Six-venue Spring tour opens at Sadler’s Wells Theatre on 9 February 2022
A sense of excitement was in the air for the first night of Acosta Danza’s 100% Cuban opening night of their UK tour at Sadler’s Wells Theatre in London.
The programme of five works, includes three UK premieres, showing off the amazing flexibility of the dancers The highlight of the evening has to go to the contortionist Zaleidy Crespo who danced Impronta with such amazing flexibility and grace. Created especially for her the piece, choreographed by Maria Rovira, brought together modern and contemporary dance in an evocation of folk dances of Afro-Cuban heritage.
The evening finished on a high note with De Punta a Cabo, created by Alexis Fernández (Maca) for Acosta Danza’s debut season in 2016. A piece for twelve dancers, has a backdrop of the Malecón, a broad esplanade and seawall stretching eight kilometres along the Havana coastline. Maca shares his impressions of contemporary Cuba – a country full of contrasts, traditional and modern, poverty and development, beauty and ugliness.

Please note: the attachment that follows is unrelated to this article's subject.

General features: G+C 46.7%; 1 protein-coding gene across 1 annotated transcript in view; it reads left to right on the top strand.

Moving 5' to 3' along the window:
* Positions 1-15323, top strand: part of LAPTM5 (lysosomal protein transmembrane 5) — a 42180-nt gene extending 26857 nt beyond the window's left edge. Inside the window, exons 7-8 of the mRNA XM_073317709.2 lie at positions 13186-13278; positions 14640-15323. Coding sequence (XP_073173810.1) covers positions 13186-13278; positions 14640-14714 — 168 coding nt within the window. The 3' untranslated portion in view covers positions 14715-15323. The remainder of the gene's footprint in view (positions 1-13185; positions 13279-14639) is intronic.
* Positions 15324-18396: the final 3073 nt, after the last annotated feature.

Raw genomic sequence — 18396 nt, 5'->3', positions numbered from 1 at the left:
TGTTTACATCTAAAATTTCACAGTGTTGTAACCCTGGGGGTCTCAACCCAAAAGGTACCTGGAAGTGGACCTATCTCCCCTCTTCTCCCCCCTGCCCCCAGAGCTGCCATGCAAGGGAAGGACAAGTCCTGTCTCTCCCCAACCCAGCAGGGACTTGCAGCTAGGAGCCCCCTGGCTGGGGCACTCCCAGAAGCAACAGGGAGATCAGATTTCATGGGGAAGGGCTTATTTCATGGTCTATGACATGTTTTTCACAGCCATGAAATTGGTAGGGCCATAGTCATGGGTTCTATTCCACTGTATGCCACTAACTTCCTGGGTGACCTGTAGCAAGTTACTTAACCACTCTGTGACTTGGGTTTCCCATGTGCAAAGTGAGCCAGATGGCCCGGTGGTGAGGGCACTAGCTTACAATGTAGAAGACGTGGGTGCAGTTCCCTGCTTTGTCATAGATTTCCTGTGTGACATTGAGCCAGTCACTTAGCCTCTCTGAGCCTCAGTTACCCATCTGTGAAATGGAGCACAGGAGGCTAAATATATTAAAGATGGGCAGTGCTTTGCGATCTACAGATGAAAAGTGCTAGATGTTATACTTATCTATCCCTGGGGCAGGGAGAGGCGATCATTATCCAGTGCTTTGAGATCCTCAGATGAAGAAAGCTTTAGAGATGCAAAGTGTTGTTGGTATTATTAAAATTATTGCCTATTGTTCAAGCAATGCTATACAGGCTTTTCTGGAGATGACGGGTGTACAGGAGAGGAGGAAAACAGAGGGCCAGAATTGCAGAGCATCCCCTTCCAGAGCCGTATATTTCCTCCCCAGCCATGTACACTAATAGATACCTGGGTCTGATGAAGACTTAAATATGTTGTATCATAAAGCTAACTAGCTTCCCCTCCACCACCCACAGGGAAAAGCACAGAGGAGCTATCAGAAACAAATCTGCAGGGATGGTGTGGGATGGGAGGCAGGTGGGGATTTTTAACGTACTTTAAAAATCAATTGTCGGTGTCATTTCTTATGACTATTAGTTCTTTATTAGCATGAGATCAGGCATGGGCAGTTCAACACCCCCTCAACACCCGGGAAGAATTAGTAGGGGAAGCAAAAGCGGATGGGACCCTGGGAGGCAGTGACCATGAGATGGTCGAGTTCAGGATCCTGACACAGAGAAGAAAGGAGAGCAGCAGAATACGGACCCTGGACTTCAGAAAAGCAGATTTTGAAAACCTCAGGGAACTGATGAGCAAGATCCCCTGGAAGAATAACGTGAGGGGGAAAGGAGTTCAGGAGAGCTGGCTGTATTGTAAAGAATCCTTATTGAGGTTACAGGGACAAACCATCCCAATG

While it’s possible to just enjoy the agility of the performers, each dance also has a philosophy behind it which gives more depth to the enjoyment of the occasion.
Created by Carlos Acosta, the aim of the Carlos Acosta Dance Academy is to transform the lives of young, talented dancers who would not otherwise have had the opportunity. Students join the Academy at the age of 15 or 16, and train to develop their technique in ballet and allied dance genres – a place for experimentation and exchange in dance, where students also learn from guest artists.